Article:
Exercises (Scales and Etudes for the Shoulder) – Alison Fujito

I go to physical therapy twice a week now.
I’m working with one who uses some different techniques than what I’d
seen before. Gayle uses ultrasound, electronic muscle stimulation
(which Laurie also used), acupuncture (that one was new to me!), and
scar tissue massage.  The electronic muscle stimulation is very
strange. Electrodes are placed on my shoulder muslces, and when she
turns them on, they make my muscles start jumping up and down.  It both
looks and feels bizarre–rather like my shoulder has Tourette’s
Syndrome. Scar tissue massage hurts like the dickens, but I’m amazed at
the results. 

I would have sworn after the first one that I would never be able to lift my arm again–but I could actually lift it much higher!  It was really amazing. She
also puts my neck in traction, as having a shoulder injury definitely
does strange things to your neck, back, and general posture.


now, my typical home exercise routine (which I do twice a day) starts
with the overhead shoulder pulleys, which look like this (click on the
I do them with my back to the door that they’re attached to, and use my
right arm to lift my left as high as possible. I count SLOWLY to 10,
and then switch. I
do all the exercises on both sides—I figure it can’t hurt to get my
right arm in the best shape possible, as it’s doing the work of two
arms right now. I do 2 sets of 10 for each arm, alternating arms every
time. The first effort only lifts my arm about halfway, but I can go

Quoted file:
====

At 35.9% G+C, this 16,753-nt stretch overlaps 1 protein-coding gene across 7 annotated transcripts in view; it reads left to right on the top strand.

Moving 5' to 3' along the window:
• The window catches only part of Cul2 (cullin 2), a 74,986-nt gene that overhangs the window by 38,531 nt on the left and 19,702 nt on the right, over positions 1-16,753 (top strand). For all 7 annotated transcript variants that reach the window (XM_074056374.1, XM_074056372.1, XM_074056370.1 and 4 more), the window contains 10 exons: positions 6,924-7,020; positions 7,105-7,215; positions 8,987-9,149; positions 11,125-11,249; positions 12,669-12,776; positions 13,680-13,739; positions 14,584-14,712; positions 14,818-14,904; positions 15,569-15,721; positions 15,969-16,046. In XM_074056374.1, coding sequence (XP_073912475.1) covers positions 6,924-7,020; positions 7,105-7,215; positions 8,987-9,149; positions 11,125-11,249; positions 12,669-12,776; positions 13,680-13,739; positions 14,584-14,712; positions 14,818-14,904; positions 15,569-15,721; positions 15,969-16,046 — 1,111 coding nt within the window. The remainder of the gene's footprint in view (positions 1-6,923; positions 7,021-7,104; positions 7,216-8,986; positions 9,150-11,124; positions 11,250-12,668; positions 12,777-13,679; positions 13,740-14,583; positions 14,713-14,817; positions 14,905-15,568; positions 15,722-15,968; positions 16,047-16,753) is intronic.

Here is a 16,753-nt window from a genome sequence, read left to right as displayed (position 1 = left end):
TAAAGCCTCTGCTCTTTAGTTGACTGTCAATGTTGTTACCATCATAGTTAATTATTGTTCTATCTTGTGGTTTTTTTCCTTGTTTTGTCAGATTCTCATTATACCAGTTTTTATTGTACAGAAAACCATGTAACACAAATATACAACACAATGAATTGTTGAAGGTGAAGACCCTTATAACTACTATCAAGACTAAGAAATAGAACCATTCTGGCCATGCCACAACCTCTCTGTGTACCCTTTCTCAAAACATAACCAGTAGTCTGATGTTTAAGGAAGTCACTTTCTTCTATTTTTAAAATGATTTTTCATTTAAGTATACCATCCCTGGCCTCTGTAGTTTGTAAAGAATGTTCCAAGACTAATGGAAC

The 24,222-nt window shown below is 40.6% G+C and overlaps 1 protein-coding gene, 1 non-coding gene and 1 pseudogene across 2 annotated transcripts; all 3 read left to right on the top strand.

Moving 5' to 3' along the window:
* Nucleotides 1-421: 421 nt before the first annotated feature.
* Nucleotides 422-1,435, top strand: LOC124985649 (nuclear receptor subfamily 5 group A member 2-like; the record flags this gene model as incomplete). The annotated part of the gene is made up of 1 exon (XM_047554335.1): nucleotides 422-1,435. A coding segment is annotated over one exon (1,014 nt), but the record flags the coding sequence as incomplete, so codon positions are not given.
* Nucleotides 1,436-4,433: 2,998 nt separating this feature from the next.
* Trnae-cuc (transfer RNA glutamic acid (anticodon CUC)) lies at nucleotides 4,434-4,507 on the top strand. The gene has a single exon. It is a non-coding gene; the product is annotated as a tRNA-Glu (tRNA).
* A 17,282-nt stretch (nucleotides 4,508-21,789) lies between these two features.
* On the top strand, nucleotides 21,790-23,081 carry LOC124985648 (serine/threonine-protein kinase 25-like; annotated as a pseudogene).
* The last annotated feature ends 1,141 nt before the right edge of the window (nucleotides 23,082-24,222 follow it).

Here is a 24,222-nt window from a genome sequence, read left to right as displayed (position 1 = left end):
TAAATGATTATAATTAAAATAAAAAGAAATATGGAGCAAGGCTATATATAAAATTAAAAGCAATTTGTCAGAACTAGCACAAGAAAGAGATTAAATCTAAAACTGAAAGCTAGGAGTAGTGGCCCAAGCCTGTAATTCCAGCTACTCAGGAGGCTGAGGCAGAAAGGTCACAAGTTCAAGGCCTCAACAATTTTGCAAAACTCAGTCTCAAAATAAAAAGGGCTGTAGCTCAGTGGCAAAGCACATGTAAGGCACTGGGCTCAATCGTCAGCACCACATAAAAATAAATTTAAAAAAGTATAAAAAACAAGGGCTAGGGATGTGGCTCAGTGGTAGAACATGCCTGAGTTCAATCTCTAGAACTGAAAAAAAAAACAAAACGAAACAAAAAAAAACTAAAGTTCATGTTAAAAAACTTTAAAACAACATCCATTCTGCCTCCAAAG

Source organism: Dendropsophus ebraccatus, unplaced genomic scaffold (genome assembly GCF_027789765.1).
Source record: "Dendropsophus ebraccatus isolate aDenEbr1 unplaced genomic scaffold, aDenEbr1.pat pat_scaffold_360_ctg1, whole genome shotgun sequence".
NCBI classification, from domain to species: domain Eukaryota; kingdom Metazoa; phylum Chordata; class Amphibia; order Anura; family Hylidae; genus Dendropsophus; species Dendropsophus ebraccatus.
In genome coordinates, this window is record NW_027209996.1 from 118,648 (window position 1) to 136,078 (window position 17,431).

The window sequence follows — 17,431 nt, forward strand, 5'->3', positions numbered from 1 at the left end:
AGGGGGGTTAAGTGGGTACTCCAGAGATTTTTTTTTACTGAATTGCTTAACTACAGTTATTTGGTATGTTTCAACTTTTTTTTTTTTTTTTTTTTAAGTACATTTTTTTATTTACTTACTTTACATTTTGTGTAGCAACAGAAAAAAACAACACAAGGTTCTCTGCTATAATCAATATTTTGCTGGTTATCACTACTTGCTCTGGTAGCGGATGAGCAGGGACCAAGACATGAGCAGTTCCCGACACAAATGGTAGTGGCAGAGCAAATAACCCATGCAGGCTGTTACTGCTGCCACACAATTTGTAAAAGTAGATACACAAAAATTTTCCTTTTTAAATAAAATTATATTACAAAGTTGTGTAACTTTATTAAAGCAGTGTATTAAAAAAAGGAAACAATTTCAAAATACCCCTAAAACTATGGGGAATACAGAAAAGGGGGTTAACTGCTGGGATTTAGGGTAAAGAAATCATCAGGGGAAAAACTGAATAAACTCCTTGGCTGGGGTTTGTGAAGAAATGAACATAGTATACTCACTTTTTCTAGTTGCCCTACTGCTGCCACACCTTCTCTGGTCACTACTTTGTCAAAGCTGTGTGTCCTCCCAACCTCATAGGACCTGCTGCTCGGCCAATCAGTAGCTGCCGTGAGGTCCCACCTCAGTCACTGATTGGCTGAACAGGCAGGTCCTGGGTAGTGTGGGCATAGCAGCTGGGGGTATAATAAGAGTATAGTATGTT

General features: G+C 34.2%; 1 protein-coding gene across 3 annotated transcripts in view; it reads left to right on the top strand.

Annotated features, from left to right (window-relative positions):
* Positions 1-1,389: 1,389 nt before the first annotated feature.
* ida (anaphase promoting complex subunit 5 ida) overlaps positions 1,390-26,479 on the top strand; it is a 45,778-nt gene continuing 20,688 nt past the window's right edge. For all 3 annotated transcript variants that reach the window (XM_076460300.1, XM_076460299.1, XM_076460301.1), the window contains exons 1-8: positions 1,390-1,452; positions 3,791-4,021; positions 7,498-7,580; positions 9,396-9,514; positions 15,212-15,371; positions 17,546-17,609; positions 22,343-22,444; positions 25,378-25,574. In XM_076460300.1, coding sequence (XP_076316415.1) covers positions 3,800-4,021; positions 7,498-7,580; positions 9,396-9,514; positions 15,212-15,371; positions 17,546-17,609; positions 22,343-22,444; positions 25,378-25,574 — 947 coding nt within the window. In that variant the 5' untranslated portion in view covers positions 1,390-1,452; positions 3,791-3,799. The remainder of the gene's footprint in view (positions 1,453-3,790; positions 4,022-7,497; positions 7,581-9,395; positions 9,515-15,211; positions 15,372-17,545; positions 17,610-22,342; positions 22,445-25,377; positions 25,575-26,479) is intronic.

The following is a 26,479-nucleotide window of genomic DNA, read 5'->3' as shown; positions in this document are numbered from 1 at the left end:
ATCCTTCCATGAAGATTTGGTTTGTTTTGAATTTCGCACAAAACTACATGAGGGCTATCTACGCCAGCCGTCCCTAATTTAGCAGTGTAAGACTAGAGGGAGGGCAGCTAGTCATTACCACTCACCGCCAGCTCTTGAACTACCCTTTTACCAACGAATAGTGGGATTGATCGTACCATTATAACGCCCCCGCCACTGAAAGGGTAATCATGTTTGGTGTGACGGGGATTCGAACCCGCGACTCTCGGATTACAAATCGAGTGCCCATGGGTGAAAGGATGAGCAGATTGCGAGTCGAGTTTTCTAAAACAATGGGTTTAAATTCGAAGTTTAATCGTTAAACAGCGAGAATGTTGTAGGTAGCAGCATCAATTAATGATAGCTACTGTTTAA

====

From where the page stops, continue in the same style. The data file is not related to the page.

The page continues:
farther each time. By #20, I’m nearly pointing at the ceiling. The
frustrating thing is, by my next exercise session, I’m all stiffened up
again, and it takes me another 20 repetitions to point UP again.


the pulleys, I take the ol’ broomstick, lie on the floor on my back,
and with straight arms hold the broomstick in front of me with both
hands and bring it over my head—also 2 sets of ten, first with palms
down, then with palms up. Now, if I did this
exercise standing up, I’d barely be able to lift it beyond my belly
button, but when I’m on my back, I can really get it over my head.. The
floor is supporting my back and my shoulder, and I’m not fighting
gravity as much.


my right hand uses the broomstick to lift my left arm out to the side.
This one hurts, too, especially when I try to let go with the
broomstick and let my arm float slowly down to my side. It doesn’t want
to float—it wants to flop. It’s really hard not to lift my shoulder up
to compensate for the sad lack of muscles! I do this 10 times, too.


I do some exercises with stretchy big rubber bands, while still lying
on my back. I point both arms to the ceiling, each hand holding one end
of the band. Then,
while my right arm stays still, my left arm pulls the band in various
directions, all of which hurt—but each day, I can pull it a little
farther or a little harder or for a few more times than the day before.
I do each direction 10 times.


is my exercise ball, which is like a big playground ball, and right now
(much to the consternation of my children) it lives on my dining room
table. I stand in front of the table, bend at
the waist with my hands on the ball, and roll forward as far as I can
and hold for a(slow) count of 10. This is a nice way to stretch passively (the ball is doing all the work). I do 2 sets of 10.


Then, it’s on to wall walks. I
stand in front of the wall (where I’ve drawn all my little pencil marks
to show how much farther I can reach), lift my arms straight in front
of me as I as I can (usually getting to waist level on the first go),
touch the wall at that point, and “walk” my fingers higher up the wall
as high as I can go. At the top, I flatten my hand against the wall, lean in slightly, and hold for 10.


It seems like everything is held for 10 counts! I
just know that when I get to go back to work, at the first rehearsal
where I encounter a whole note ((4 beats), I’m going to hold it for 10!

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